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1802 Arrowsmith Map of Africa

Africa. - Main View

1802 Arrowsmith Map of Africa


The African Continent on the Eve of the Scramble for Africa



  1802 (undated)     9.84 x 12.6 in (24.9936 x 32.004 cm)


This fascinating 1802 Arrowsmith map of Africa shows the results of first African expeditions of Scottish explorer Mungo Park, contrasting these with the vast expanses of Africa of which Europeans remained utterly ignorant. Virtually all of the information in this map pertaining to Western Africa reflects Park's 1795-97 exploration up the Gambia, into the interior, and along the Niger River. Park hard presumed the Niger to have its headwaters in a mountain range separating the Gold, Ivory and Slave coasts from north Africa: this mythical range, the Mountains of Kong, are shown here prominently; they extend eastward and connect with the equally mythical Mountains of the Moon, which were presumed by Ptolemy, and virtually every cartographer until well into the 19th century, to be the location of the source of the Nile.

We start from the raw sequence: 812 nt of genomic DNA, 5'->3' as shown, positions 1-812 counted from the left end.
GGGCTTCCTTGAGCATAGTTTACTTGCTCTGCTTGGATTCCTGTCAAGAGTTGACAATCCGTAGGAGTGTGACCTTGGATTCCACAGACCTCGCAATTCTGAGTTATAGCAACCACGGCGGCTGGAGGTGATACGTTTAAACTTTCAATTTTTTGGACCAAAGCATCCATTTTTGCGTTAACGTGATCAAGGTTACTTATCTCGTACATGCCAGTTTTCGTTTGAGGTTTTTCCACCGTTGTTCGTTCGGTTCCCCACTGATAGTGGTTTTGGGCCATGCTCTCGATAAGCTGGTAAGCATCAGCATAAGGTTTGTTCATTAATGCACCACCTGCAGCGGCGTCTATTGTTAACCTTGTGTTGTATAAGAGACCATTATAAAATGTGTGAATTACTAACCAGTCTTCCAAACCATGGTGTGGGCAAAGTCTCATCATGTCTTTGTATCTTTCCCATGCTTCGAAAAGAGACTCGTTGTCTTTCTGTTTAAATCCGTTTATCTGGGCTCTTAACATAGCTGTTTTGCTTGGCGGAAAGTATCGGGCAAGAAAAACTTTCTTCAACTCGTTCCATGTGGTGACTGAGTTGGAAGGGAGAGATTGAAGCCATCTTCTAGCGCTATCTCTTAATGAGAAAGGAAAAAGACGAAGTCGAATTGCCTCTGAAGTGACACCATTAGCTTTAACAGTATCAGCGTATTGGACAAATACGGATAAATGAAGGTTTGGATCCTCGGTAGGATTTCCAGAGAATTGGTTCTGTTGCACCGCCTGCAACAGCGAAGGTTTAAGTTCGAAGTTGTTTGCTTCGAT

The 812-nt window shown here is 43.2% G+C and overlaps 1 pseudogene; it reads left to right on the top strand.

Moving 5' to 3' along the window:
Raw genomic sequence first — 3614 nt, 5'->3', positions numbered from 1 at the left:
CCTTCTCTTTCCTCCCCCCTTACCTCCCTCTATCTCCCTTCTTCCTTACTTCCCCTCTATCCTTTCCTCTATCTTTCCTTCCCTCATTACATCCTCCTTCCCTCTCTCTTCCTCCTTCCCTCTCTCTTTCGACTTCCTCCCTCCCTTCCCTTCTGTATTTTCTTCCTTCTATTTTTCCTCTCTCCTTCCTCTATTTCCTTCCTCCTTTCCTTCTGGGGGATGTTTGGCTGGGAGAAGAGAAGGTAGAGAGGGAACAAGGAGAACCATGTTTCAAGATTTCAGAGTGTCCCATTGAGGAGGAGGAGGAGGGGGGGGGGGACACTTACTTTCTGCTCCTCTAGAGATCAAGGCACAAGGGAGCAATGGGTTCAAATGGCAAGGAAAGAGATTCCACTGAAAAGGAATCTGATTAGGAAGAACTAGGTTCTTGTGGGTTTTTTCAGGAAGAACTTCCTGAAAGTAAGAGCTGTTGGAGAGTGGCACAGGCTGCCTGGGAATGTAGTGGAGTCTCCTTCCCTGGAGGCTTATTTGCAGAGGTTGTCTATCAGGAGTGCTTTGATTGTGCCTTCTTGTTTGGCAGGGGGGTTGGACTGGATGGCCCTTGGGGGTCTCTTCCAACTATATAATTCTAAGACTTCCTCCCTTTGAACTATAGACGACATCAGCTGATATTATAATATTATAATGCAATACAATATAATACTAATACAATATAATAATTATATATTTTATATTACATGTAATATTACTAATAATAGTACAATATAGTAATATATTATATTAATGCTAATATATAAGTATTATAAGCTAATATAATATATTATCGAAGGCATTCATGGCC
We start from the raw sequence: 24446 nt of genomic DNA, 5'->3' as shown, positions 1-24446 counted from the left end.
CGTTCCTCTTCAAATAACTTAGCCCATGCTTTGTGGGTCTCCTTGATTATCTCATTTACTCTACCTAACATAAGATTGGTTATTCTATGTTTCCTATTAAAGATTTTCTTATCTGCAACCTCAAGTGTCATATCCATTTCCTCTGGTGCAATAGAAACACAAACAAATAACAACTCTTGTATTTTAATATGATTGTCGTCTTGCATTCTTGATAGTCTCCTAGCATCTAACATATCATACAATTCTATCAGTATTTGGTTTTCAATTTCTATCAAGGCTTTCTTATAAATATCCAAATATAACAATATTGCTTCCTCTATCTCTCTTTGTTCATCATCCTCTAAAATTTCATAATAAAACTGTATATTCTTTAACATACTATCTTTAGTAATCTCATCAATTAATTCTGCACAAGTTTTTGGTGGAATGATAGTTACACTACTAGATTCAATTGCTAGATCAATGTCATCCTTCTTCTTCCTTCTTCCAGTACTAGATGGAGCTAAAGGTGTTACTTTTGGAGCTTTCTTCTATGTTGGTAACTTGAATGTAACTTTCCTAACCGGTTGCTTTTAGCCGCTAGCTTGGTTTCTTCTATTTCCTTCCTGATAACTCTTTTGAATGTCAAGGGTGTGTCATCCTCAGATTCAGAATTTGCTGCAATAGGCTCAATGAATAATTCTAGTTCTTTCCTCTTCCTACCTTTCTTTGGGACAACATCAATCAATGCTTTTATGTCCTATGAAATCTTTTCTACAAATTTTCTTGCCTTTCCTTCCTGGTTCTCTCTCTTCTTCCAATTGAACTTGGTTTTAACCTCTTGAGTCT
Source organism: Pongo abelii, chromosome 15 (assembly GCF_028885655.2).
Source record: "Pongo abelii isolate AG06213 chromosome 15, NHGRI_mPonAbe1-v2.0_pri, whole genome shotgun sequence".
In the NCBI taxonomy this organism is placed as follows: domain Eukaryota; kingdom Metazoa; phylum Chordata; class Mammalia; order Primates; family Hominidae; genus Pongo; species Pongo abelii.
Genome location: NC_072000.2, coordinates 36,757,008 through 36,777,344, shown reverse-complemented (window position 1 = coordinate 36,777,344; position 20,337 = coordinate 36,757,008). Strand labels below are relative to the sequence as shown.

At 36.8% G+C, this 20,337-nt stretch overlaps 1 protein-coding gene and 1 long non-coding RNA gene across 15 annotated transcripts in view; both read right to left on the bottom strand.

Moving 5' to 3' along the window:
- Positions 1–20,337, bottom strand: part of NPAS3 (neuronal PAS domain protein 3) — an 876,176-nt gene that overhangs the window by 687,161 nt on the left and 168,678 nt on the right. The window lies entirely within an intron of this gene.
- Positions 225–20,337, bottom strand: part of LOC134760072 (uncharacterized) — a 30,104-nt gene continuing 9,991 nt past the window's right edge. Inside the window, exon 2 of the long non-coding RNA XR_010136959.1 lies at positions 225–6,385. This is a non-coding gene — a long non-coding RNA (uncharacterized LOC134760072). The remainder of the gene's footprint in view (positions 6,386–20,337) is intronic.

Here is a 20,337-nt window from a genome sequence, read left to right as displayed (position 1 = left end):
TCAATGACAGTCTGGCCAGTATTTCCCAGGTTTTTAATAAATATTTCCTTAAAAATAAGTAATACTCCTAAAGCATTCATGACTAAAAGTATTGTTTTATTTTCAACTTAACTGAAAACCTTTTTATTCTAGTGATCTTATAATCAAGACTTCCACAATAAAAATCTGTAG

Publication History
This map appears to be rare; at any rate, it is scarce on the market and is neglected in institutional collections, with OCLC revealing examples only in New York Public Library and Princeton University. Arrowsmith produced a similar map entirely re-engraved and published by Longman in 1807.


Aaron Arrowsmith (1750-1823), John Arrowsmith (1790-1873), and Samuel Arrowsmith. The Arrowsmith family were noted map engravers, publishers, geographers, and cartographers active in the late 18th and early 19th century. The Arrowsmith firm was founded by Aaron Arrowsmith, who was trained in surveying and engraving under John Cary and William Faden. Arrowsmith founded the Arrowsmith firm as a side business while employed by Cary. The firm specialized in large format individual issue maps containing the most up to date and sophisticated information available. Arrowsmith's work drew the attention of the Prince of Wales who, in 1810, named him Hydrographer to the Prince of Wales, and subsequently, in 1820, Hydrographer to the King. Aaron Arrowsmith was succeeded by two sons, Aaron and Samuel, who followed him in the map publication business. The Arrowsmith firm eventually fell to John Arrowsmith (1790-1873), nephew of the elder Aaron. John was a founding member of the Royal Geographical Society. The firm is best known for their phenomenal large format mappings of North America. Mount Arrowsmith, situated east of Port Alberni on Vancouver Island, British Columbia, is named for Aaron Arrowsmith and his nephew John Arrowsmith. Learn More...


Very good condition. Light toning.


OCLC 62317289. Not in Afriterra.